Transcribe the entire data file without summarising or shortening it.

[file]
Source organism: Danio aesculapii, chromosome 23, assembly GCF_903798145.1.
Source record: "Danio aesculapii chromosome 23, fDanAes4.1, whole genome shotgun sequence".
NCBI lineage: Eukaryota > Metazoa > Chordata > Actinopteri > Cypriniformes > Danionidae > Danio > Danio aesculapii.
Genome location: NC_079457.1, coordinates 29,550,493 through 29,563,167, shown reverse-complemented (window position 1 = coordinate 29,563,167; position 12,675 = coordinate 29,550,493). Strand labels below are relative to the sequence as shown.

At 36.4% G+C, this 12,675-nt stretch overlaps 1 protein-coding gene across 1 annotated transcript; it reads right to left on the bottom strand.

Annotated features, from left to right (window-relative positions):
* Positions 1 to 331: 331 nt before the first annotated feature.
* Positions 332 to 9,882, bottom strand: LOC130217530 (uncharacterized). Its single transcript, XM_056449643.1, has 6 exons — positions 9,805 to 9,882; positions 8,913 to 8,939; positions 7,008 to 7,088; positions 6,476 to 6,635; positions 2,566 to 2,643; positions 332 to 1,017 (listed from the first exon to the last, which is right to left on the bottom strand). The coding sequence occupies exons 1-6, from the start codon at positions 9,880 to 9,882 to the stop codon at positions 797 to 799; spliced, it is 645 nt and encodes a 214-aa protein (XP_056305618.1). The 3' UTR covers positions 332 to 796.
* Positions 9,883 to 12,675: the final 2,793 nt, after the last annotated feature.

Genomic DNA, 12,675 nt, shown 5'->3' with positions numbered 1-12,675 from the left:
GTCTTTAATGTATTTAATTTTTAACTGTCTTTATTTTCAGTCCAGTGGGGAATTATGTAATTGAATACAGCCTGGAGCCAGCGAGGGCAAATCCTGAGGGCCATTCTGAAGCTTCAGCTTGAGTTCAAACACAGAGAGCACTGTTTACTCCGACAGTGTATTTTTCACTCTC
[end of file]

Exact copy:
Source organism: Danio aesculapii, chromosome 23, assembly GCF_903798145.1.
Source record: "Danio aesculapii chromosome 23, fDanAes4.1, whole genome shotgun sequence".
NCBI lineage: Eukaryota > Metazoa > Chordata > Actinopteri > Cypriniformes > Danionidae > Danio > Danio aesculapii.
Genome location: NC_079457.1, coordinates 29,550,493 through 29,563,167, shown reverse-complemented (window position 1 = coordinate 29,563,167; position 12,675 = coordinate 29,550,493). Strand labels below are relative to the sequence as shown.

At 36.4% G+C, this 12,675-nt stretch overlaps 1 protein-coding gene across 1 annotated transcript; it reads right to left on the bottom strand.

Annotated features, from left to right (window-relative positions):
* Positions 1 to 331: 331 nt before the first annotated feature.
* Positions 332 to 9,882, bottom strand: LOC130217530 (uncharacterized). Its single transcript, XM_056449643.1, has 6 exons — positions 9,805 to 9,882; positions 8,913 to 8,939; positions 7,008 to 7,088; positions 6,476 to 6,635; positions 2,566 to 2,643; positions 332 to 1,017 (listed from the first exon to the last, which is right to left on the bottom strand). The coding sequence occupies exons 1-6, from the start codon at positions 9,880 to 9,882 to the stop codon at positions 797 to 799; spliced, it is 645 nt and encodes a 214-aa protein (XP_056305618.1). The 3' UTR covers positions 332 to 796.
* Positions 9,883 to 12,675: the final 2,793 nt, after the last annotated feature.

Genomic DNA, 12,675 nt, shown 5'->3' with positions numbered 1-12,675 from the left:
GTCTTTAATGTATTTAATTTTTAACTGTCTTTATTTTCAGTCCAGTGGGGAATTATGTAATTGAATACAGCCTGGAGCCAGCGAGGGCAAATCCTGAGGGCCATTCTGAAGCTTCAGCTTGAGTTCAAACACAGAGAGCACTGTTTACTCCGACAGTGTATTTTTCACTCTC